There is an obvious tendency for party-votes to go to prominent members of the party in question, as voters seeking primarily to support a party position simply vote for anyone who they are certain represents that party.
The convicted racist criminal Halla-aho is simply the best known PS politician in the Helsinki electoral district, and will therefore tend to collect votes for the PS even from less xenophobic supporters of the party.
I suspect the real popularity drop compared to parliament elections is not quite as large as it might seem. The support of PS has grown much faster than the party has gathered new activists. In local elections the width of the party organization matters more than in national elections, as every municipality needs a selection of well known candidates. In that regard PS is severely disadvantaged compared to the other large parties. (Likely that’s also a major factor in the endless row of village idiots as PS representatives we have witnessed in the past years – they never had the time to really get to know their candidates).
The well known candidates like Soini and Halla-aho had no trouble collecting votes. PS got a lot of new representatives now, and those have a chance to get some name before the next parliamentary elections (I don’t think they can grow big enough celebrities in time for EU elections; those take nation wide fame). So I predict, unless something unexpected happens, that they’ll be a serious contender to be among the top three largest parties again, in the next parliament.
Except that both party Chairman Soini and the convicted racist criminal Halla-aho collected far fewer votes in yesterday’s elections than in the parliamentary election last year – even after correcting for the lower turnout – and Soini also fell far short of his local election popularity in 2008.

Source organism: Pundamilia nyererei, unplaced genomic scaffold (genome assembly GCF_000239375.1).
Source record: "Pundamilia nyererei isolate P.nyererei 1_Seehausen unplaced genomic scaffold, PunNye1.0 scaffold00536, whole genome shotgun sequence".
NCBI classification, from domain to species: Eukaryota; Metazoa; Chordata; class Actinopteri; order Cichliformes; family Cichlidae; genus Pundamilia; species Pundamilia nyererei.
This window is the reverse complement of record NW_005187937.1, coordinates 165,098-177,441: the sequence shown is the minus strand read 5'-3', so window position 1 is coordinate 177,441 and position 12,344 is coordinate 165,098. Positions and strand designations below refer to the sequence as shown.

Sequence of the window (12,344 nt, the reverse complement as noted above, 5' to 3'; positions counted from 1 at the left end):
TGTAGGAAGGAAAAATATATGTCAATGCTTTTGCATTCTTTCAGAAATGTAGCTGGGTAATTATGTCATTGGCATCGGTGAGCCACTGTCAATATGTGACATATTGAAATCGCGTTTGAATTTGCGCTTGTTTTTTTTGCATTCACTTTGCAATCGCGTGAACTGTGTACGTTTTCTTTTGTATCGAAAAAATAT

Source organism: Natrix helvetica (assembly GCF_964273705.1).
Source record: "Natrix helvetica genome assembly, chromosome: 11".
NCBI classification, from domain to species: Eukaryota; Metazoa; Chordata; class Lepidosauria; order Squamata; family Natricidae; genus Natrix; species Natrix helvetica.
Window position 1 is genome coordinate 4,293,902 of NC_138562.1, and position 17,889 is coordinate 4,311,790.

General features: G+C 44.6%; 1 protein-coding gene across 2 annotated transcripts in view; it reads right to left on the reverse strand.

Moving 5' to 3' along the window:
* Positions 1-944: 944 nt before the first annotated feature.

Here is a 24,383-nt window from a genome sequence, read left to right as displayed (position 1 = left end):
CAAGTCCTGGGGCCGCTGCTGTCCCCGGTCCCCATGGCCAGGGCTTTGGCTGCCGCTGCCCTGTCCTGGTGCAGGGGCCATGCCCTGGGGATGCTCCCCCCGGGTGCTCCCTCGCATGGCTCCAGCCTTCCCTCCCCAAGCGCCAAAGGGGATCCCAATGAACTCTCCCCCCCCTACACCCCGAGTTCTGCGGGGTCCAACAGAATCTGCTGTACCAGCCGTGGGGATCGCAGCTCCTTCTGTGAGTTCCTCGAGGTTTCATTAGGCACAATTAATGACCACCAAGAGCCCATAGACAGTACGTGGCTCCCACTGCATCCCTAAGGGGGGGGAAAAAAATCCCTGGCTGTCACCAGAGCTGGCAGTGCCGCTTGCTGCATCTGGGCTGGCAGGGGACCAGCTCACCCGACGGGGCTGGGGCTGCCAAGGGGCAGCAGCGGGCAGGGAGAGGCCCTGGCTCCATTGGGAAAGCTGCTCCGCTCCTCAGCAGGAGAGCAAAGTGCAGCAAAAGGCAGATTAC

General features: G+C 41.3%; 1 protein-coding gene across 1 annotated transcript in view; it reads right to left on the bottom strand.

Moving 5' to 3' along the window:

James Hirvisaari is well known, but also lost 14 per cent of his 2008 local electoral support. PS was the largest party in Asikkala for the 2011 parliamentary election, but was beaten into third place yesterday. Hirvisaari got 820 votes in 2011 (almost double the number of his nearest rival), but only 191 votes yesterday. Even correcting for the lower turnout in local elections, these are very substantial losses in electoral popularity.
I wonder if any PS candidates performed more strongly in proportional terms yesterday than in 2011.
That’s a good point. It complicates comparisons a bit that the electoral districts are mostly different in municipal and parliamentary elections. Helsinki alone is not good enough indicator for the trends in the whole country.
As a whole, compared to 2008 PS has gained (Soini and Hirvisaari personally lost, Halla-aho gained – but H-a lost compared to 2011 like you pointed out), it is the steepness of their current descent in popularity that is less clear.